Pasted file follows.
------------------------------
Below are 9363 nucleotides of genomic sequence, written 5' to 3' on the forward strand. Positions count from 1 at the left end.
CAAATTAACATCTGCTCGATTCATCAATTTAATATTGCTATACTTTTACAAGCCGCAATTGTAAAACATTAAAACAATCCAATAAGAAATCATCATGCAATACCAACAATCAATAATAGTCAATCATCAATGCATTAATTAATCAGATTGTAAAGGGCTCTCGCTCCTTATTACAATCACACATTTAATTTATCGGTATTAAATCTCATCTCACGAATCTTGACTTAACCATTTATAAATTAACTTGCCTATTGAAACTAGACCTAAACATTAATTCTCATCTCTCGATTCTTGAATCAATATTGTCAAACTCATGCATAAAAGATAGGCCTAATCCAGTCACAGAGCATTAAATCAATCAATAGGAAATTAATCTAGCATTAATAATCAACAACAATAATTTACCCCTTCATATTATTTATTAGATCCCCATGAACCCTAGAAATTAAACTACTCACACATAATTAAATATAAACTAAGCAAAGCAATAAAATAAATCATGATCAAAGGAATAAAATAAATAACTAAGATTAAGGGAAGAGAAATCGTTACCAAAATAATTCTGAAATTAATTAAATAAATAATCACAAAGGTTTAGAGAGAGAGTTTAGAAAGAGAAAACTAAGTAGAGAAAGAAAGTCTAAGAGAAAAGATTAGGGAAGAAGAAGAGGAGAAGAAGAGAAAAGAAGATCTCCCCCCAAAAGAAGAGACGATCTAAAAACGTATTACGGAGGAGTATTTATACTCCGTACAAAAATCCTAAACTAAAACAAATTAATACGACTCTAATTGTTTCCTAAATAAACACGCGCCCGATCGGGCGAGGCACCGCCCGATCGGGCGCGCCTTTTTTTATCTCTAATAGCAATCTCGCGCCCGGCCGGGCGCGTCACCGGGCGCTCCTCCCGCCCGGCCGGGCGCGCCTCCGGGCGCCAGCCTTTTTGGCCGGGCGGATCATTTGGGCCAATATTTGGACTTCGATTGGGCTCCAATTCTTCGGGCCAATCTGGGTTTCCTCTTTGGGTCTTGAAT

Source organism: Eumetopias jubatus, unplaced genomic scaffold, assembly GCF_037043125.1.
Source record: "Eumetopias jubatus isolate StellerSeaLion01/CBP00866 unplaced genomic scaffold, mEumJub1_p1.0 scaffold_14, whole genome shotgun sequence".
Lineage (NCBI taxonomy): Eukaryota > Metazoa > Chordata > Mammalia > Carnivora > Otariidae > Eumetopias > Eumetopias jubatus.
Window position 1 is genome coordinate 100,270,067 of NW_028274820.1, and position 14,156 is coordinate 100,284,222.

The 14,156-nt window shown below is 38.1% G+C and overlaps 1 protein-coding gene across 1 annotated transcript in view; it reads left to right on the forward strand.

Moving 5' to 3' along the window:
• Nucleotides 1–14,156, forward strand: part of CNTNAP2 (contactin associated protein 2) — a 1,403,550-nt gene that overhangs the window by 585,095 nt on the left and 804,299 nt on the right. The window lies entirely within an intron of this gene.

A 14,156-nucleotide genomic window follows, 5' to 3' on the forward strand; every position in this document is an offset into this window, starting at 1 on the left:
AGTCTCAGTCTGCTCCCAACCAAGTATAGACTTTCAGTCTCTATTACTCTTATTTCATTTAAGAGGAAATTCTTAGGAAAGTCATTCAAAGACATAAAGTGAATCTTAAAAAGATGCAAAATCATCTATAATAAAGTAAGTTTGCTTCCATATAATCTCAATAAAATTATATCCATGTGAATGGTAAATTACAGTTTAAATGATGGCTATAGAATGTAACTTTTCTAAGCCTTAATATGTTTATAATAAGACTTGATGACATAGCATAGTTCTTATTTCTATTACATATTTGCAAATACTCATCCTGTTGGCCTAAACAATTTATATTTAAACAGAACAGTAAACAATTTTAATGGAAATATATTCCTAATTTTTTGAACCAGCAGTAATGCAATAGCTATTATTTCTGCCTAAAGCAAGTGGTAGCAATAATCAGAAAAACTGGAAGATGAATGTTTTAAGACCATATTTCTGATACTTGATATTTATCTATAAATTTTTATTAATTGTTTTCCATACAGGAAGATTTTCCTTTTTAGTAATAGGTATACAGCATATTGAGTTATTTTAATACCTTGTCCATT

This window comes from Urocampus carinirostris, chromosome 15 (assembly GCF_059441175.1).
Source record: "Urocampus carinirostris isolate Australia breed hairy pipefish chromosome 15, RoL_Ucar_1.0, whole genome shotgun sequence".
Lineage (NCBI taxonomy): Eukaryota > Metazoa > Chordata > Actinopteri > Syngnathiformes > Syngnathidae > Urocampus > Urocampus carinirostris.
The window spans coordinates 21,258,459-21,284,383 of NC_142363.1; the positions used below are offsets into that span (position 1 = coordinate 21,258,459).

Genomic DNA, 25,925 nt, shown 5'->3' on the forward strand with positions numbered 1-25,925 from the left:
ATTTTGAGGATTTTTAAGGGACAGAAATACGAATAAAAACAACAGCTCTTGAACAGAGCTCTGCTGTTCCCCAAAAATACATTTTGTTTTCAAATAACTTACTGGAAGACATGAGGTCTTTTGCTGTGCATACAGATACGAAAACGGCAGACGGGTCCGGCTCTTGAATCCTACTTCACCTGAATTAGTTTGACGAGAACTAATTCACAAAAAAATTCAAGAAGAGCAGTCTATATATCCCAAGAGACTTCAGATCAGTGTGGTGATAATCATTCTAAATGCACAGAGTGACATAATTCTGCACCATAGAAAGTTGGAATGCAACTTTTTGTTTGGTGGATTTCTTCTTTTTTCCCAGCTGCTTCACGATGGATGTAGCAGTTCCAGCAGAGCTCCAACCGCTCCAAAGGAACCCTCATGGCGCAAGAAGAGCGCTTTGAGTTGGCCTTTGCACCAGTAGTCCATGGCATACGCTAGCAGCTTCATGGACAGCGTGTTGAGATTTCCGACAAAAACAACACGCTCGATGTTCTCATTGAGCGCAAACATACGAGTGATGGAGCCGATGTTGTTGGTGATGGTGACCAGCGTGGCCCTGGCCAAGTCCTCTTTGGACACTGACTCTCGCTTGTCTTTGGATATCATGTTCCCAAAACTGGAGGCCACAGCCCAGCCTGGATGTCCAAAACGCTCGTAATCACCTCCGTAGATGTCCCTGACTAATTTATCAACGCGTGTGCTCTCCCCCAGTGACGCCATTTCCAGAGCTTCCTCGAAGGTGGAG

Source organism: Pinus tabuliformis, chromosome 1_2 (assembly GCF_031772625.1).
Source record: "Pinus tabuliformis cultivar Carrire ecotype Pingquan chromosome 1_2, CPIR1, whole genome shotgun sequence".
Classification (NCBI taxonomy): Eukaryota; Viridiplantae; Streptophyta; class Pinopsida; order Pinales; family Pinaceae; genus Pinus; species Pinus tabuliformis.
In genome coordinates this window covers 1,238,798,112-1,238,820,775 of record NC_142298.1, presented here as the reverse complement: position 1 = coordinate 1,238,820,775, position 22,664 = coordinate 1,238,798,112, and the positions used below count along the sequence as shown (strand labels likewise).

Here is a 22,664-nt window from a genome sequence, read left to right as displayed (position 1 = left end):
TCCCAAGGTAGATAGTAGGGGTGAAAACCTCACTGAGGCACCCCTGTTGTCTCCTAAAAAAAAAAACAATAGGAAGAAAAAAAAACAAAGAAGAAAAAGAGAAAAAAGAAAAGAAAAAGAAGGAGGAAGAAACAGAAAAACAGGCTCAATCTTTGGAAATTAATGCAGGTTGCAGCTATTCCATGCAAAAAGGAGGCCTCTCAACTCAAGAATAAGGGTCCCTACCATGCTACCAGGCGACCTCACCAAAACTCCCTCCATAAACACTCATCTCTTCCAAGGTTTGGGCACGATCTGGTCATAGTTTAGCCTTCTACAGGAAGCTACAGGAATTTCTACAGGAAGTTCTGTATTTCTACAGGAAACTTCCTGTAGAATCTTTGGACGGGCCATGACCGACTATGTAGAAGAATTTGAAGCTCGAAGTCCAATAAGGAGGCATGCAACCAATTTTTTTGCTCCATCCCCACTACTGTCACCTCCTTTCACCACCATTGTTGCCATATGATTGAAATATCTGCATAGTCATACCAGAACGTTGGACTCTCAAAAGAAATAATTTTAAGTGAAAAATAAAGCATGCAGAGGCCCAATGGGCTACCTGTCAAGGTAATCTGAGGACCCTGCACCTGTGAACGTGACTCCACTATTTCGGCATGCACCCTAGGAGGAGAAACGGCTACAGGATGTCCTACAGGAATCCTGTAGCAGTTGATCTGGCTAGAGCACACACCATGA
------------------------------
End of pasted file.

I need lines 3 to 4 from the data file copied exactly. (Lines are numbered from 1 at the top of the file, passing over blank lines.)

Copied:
Source organism: Eumetopias jubatus, unplaced genomic scaffold, assembly GCF_037043125.1.
Source record: "Eumetopias jubatus isolate StellerSeaLion01/CBP00866 unplaced genomic scaffold, mEumJub1_p1.0 scaffold_14, whole genome shotgun sequence".